2. Metabolic flexibility across the spectrum of glycemic regulation in youth. Metabolic flexibility (MF) refers to the ability to utilize different nutrients (fats and sugars) and to transition between them while fasting and after a meal. Impairment in metabolic flexibility can lead to metabolic disease. However, it is not clear whether metabolic flexibility is impaired in obese youth, or who is at risk. Researchers in Houston, Texas, found that adolescents with prediabetes and type 2 diabetes have a defect in metabolic flexibility. Individuals with prediabetes and type 2 diabetes can’t change the use of fuels as easily as normal weight individuals or individuals with obesity but with normal sugar levels. This is related to their severe insulin resistance which impairs the use of available fuels appropriately. Additional studies are needed to investigate which changes in diet or physical activity could improve how the body utilizes these nutrients.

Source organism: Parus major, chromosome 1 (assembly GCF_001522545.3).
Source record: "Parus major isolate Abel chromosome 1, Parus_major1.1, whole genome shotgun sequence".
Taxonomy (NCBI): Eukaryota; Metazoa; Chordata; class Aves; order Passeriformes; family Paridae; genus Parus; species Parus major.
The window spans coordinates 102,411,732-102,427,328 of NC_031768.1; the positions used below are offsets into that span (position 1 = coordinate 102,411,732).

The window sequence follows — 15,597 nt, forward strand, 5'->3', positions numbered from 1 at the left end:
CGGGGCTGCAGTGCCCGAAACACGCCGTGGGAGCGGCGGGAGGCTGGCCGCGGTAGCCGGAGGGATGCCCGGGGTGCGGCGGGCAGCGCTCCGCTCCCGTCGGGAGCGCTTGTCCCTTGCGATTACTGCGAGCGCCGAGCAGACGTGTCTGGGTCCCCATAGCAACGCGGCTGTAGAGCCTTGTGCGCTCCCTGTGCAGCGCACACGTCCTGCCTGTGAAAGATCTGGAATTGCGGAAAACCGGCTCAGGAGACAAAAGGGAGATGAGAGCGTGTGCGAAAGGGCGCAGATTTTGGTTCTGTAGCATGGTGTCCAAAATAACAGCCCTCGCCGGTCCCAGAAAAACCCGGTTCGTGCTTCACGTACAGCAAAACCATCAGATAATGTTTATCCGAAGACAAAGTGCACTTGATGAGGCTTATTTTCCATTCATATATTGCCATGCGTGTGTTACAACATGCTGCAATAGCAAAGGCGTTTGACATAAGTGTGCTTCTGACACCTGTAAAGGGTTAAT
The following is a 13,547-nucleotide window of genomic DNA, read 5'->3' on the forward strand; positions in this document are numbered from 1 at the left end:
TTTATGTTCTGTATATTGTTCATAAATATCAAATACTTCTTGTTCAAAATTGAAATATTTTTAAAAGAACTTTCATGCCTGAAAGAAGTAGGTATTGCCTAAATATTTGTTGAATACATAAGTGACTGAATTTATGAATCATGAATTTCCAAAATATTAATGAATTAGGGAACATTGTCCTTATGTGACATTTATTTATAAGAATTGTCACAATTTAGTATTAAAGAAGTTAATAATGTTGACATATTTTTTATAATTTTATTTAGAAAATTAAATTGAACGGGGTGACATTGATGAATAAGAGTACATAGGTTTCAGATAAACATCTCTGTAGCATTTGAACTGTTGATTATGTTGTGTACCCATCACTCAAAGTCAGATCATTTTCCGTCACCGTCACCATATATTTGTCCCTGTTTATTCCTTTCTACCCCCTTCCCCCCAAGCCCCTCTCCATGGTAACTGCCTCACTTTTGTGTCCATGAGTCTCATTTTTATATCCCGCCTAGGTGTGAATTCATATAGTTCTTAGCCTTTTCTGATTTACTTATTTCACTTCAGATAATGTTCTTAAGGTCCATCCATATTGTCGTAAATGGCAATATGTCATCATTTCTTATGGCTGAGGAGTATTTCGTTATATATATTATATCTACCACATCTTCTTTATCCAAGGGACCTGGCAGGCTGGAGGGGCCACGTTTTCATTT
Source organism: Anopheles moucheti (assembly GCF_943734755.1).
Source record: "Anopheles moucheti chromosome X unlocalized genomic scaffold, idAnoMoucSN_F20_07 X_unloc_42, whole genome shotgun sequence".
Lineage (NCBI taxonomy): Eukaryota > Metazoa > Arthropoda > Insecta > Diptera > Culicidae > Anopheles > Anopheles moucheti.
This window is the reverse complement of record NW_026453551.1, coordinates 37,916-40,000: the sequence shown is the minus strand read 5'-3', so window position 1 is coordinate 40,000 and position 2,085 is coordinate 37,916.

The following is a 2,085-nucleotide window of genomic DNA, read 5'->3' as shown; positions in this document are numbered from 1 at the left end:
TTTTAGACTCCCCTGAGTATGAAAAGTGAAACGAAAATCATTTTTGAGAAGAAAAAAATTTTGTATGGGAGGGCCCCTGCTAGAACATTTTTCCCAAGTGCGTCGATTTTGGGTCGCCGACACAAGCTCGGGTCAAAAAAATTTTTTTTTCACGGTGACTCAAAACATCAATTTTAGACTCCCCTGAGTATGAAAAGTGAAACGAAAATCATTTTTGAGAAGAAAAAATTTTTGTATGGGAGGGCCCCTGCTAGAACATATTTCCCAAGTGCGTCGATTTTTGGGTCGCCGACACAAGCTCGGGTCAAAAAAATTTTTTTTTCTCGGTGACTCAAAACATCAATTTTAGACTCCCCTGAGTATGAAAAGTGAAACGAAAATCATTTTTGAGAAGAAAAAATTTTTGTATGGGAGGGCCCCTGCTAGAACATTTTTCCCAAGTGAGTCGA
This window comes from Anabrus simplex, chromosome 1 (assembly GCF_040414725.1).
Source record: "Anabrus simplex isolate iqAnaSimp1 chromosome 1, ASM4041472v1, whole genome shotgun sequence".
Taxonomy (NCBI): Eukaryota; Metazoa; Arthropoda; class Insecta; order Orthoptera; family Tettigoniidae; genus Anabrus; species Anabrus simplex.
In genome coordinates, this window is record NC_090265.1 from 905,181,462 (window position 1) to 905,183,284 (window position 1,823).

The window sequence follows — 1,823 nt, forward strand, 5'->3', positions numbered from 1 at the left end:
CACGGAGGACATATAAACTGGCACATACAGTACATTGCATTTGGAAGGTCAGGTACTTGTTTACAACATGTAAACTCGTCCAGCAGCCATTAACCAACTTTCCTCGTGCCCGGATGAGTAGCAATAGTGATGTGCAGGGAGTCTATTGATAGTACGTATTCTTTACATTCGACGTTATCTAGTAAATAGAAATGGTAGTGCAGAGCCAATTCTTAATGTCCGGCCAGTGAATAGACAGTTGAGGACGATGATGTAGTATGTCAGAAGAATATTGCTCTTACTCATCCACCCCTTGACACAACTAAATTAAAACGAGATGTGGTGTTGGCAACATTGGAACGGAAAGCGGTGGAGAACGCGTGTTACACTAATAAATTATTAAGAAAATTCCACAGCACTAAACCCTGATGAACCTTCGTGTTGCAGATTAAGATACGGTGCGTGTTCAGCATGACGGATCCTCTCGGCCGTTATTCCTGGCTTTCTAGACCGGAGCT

3. The relationship of sleep duration and quality to energy expenditure and physical activity in children. Multiple studies have found an association between short sleep duration and obesity in children and adolescents; however, the mechanisms underlying the relationship between sleep and the risk for obesity in children are unclear. One mechanism may be through changes in energy metabolism and physical activity. Researchers in Houston, Texas, investigated the relationship of various sleep parameters (sleep duration and quality) to energy metabolism and physical activity in children and adolescents aged 5-18 years. Researchers measured the child/adolescent's body composition, and basal metabolic rate in a room calorimeter that measures how much energy is expended by the individual, and sleep and physical activity parameters during a school break. The scientists found that children and adolescents do not consistently meet the age-recommended sleep duration during school breaks. Importantly, shorter sleep duration was associated with lower basal metabolic rate which indicates that insufficient sleep duration and late sleep timing may lead to increased weight gain over time by interfering with physical activity and energy metabolism. This supports the importance of sleep hygiene with appropriate timing and adequate duration in promoting an active lifestyle and minimizing sedentary behaviors to prevent childhood obesity.